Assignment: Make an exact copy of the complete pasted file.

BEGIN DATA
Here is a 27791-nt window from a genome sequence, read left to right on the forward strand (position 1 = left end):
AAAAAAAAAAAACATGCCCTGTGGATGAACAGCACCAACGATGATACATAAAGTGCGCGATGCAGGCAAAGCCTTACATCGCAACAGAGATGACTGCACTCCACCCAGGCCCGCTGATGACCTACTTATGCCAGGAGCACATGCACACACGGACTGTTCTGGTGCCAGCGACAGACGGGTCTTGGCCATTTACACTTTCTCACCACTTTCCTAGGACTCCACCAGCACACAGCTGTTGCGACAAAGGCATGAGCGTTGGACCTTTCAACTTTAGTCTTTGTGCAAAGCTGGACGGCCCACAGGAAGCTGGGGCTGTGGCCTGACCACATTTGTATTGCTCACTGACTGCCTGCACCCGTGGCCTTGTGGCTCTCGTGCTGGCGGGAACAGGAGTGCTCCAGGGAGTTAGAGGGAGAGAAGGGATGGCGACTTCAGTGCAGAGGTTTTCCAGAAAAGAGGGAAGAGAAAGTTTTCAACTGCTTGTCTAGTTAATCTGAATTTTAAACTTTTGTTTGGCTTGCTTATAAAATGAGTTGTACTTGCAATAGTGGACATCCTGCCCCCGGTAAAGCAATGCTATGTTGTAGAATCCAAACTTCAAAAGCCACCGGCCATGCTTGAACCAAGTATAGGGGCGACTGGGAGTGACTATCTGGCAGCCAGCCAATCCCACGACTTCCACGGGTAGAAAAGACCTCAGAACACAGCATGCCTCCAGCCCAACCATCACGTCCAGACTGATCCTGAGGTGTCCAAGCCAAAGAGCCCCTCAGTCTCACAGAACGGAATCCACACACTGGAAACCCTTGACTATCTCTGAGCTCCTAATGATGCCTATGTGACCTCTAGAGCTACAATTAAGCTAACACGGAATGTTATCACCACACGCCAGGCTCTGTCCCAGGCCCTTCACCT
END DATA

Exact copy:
Here is a 27791-nt window from a genome sequence, read left to right on the forward strand (position 1 = left end):
AAAAAAAAAAAACATGCCCTGTGGATGAACAGCACCAACGATGATACATAAAGTGCGCGATGCAGGCAAAGCCTTACATCGCAACAGAGATGACTGCACTCCACCCAGGCCCGCTGATGACCTACTTATGCCAGGAGCACATGCACACACGGACTGTTCTGGTGCCAGCGACAGACGGGTCTTGGCCATTTACACTTTCTCACCACTTTCCTAGGACTCCACCAGCACACAGCTGTTGCGACAAAGGCATGAGCGTTGGACCTTTCAACTTTAGTCTTTGTGCAAAGCTGGACGGCCCACAGGAAGCTGGGGCTGTGGCCTGACCACATTTGTATTGCTCACTGACTGCCTGCACCCGTGGCCTTGTGGCTCTCGTGCTGGCGGGAACAGGAGTGCTCCAGGGAGTTAGAGGGAGAGAAGGGATGGCGACTTCAGTGCAGAGGTTTTCCAGAAAAGAGGGAAGAGAAAGTTTTCAACTGCTTGTCTAGTTAATCTGAATTTTAAACTTTTGTTTGGCTTGCTTATAAAATGAGTTGTACTTGCAATAGTGGACATCCTGCCCCCGGTAAAGCAATGCTATGTTGTAGAATCCAAACTTCAAAAGCCACCGGCCATGCTTGAACCAAGTATAGGGGCGACTGGGAGTGACTATCTGGCAGCCAGCCAATCCCACGACTTCCACGGGTAGAAAAGACCTCAGAACACAGCATGCCTCCAGCCCAACCATCACGTCCAGACTGATCCTGAGGTGTCCAAGCCAAAGAGCCCCTCAGTCTCACAGAACGGAATCCACACACTGGAAACCCTTGACTATCTCTGAGCTCCTAATGATGCCTATGTGACCTCTAGAGCTACAATTAAGCTAACACGGAATGTTATCACCACACGCCAGGCTCTGTCCCAGGCCCTTCACCT